Review: Wolf Country
, by Mar Delaney
is a short lesbian shifter romance by Mar Delaney, a
pen name for Layla Lawlor (who is also one of the writers behind the
shared pen name Zoe Chant).
Dasha Volkova is a werewolf, a member of a tribe of werewolves who keep to
themselves deep in the wilds of Alaska. She's just become an adult and is
wandering, curious and exploring, seeing what's in the world outside of
her sheltered childhood. A wild chase after a hare, purely for the fun of
it, is sufficiently distracting that she doesn't notice the snare before
she steps in it going full speed.
Laney Rosen is not a werewolf. She's a landscape painter who lives a
quiet and self-contained life in an isolated cabin in the wilderness.
She only stumbles across Dasha because she got lost on the snowmobile
tracks taking photographs. Laney assumes Dasha is a dog caught in a
poacher's trap, and is quite surprised when the pain of getting her out of
the snare causes Dasha to shapeshift into a naked woman.
This short book is precisely what it sounds like, which I appreciate in a
romance novel. Woman meets wolf and discovers her secret accidentally,
woman is of course entirely trustworthy although wolf can't know that,
attraction at first sight, they have to pitch a tent in the wilderness and
there's only one sleeping bag, etc. Nothing here is going to surprise
you, but it's gentle and kind and fulfills the romance contract of a happy
ending. It's not particularly steamy; the focus is on the relationship
and the mutual attraction rather than on the sex.
The best part of this book is probably the backdrop. Delaney lives in
Alaska, and it shows in both the attention to the details of survival and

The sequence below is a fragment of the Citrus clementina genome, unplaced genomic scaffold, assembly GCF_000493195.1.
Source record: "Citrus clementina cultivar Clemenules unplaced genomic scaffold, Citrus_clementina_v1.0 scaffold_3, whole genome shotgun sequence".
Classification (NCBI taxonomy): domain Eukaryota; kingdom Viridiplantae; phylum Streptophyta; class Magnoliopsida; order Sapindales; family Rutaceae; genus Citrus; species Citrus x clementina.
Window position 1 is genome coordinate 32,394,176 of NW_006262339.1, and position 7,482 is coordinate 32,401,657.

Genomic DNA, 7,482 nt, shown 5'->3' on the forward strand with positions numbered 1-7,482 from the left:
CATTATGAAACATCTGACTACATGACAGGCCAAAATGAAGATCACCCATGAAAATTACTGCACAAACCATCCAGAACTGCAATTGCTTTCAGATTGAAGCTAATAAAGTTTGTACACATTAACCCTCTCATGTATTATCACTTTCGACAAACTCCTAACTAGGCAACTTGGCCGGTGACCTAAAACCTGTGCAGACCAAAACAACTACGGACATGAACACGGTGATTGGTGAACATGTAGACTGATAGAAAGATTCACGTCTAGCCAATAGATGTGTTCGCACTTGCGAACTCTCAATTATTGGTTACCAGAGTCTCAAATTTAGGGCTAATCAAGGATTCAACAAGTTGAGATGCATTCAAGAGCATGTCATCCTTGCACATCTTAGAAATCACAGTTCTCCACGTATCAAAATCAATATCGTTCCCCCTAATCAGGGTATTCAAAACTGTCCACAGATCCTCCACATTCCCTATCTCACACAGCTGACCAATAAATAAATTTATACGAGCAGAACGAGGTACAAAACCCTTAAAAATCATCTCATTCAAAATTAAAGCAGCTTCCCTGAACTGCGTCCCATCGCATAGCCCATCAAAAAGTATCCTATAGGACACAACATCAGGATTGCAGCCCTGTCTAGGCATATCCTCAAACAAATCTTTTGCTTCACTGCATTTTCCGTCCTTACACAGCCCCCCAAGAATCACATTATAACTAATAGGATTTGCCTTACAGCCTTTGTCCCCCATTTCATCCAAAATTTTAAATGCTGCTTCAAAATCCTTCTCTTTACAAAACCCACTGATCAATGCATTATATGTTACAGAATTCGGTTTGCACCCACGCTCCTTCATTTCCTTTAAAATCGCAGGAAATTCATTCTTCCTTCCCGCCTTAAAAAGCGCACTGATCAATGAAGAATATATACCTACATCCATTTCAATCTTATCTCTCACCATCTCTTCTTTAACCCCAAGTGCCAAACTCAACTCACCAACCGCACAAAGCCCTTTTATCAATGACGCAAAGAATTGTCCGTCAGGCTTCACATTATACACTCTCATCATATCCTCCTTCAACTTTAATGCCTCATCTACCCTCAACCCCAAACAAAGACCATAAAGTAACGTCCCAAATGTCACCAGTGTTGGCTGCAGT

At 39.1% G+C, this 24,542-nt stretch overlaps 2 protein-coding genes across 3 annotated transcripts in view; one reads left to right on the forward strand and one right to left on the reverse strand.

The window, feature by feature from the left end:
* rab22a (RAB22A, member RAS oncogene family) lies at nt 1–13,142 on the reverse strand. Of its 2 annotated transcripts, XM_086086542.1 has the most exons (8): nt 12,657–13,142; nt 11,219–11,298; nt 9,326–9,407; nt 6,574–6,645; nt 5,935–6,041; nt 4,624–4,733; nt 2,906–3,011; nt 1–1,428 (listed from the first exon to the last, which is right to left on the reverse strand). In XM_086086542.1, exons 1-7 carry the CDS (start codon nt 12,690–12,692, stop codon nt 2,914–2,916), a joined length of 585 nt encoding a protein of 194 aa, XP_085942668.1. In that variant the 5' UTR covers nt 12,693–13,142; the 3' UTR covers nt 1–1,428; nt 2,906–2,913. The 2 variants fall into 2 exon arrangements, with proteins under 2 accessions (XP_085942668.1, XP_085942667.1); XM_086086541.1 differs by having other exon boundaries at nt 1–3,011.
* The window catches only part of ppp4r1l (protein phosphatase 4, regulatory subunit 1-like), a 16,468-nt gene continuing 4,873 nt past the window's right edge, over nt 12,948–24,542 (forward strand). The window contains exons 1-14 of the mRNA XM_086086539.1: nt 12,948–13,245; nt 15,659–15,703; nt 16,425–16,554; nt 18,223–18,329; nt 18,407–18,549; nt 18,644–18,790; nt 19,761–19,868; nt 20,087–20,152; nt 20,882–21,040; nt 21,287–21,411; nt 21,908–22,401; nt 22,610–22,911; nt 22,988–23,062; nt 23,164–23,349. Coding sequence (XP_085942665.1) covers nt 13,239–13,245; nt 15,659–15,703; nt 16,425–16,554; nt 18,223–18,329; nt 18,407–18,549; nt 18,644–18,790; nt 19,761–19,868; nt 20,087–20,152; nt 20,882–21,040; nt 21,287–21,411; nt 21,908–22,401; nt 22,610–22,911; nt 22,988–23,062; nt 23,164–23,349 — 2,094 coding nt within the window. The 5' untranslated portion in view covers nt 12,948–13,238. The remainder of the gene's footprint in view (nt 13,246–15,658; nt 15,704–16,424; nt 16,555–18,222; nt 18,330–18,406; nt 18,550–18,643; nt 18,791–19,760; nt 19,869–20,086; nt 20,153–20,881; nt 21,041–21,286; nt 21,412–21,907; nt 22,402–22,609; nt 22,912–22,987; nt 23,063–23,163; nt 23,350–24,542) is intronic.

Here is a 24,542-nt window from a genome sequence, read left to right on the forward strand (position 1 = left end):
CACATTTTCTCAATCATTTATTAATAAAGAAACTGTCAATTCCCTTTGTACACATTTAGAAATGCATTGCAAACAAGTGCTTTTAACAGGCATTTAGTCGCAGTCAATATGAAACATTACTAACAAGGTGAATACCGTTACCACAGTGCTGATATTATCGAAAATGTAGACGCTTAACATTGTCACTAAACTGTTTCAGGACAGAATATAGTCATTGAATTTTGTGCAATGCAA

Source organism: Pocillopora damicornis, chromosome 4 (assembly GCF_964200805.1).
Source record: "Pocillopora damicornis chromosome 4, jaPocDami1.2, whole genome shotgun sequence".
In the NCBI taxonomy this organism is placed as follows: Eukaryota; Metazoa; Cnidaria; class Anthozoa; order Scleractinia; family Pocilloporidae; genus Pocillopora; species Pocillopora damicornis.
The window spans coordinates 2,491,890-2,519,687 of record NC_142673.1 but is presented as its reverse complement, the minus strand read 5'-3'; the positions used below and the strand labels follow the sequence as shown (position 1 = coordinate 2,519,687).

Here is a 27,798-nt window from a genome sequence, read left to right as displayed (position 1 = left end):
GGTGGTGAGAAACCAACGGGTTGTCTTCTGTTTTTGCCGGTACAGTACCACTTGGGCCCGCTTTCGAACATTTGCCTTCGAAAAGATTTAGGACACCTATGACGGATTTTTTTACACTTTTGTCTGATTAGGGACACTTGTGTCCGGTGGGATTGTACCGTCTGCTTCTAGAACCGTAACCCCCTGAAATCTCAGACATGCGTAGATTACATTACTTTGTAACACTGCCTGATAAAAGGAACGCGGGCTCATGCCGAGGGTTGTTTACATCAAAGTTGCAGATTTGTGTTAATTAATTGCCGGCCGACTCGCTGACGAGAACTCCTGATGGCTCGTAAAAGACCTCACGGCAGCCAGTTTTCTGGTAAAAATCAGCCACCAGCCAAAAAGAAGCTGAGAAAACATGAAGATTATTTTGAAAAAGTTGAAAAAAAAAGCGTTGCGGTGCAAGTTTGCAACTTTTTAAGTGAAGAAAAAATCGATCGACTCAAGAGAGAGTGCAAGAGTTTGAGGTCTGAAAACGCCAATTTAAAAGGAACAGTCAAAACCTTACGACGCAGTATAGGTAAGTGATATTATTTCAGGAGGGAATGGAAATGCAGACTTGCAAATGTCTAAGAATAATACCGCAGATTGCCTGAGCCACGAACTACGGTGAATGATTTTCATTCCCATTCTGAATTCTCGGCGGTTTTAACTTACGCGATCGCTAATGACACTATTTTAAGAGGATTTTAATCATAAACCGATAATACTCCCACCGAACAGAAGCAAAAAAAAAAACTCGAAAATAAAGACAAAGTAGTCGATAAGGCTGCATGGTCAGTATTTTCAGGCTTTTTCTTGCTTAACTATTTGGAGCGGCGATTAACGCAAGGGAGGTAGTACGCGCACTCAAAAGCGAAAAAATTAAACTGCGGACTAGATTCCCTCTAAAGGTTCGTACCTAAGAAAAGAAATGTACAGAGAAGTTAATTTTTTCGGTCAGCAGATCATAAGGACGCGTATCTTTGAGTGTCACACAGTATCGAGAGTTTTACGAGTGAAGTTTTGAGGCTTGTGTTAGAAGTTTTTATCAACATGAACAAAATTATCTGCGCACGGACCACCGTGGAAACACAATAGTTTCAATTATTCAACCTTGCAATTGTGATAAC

heat and in the landscape descriptions (and the descriptions of Laney's
landscapes). Dasha's love of Laney's paintings is one of the most
heart-warming parts of the book. Laney has retinitis pigmentosa and is
slowly losing her vision, which I thought was handled gracefully and well
in the story. It creates real problems and limitations for her, but it
also doesn't define her or become central to her character.
Both Dasha and Laney are viewpoint characters and roughly alternate tight
third-person viewpoint chapters. There are a few twists: potential
parental disapproval on Dasha's part and some real physical danger from
the person who set the trap, but most of the story is the two woman
getting to know each other and getting past the early hesitancy to name
what they're feeling. Laney feels a bit older than Dasha just because
she's out on her own and Dasha was homeschooled and very sheltered, but
both of them feel very young. This is Dasha's first serious relationship.
Delaney does use the fated lover trope, which seems worth a warning in
case you're not in the mood for that. Werewolves apparently know when
they've found their fated mate and don't have a lot of choice in the
matter. This is a common paranormal and fantasy romance trope that I find
disturbing if I think about it too hard. Thankfully, here it's not much
of a distraction. Dasha is such an impulsive, think-with-her-heart sort
of character that the immediate conclusion that Laney is her fated mate
felt in character even without the werewolf lore.
I read this based on a random recommendation from Yoon Ha Lee when I was
in the mood for something light and kind and uncomplicated, and I got
exactly what I expected and was in the mood for. The writing isn't the
best, but the landscape descriptions aren't bad and the characterization
is reasonably good if you're in the mood for brightly curious but not
particularly wise. Recommended if you're looking for this sort of thing.
Rating: 7 out of 10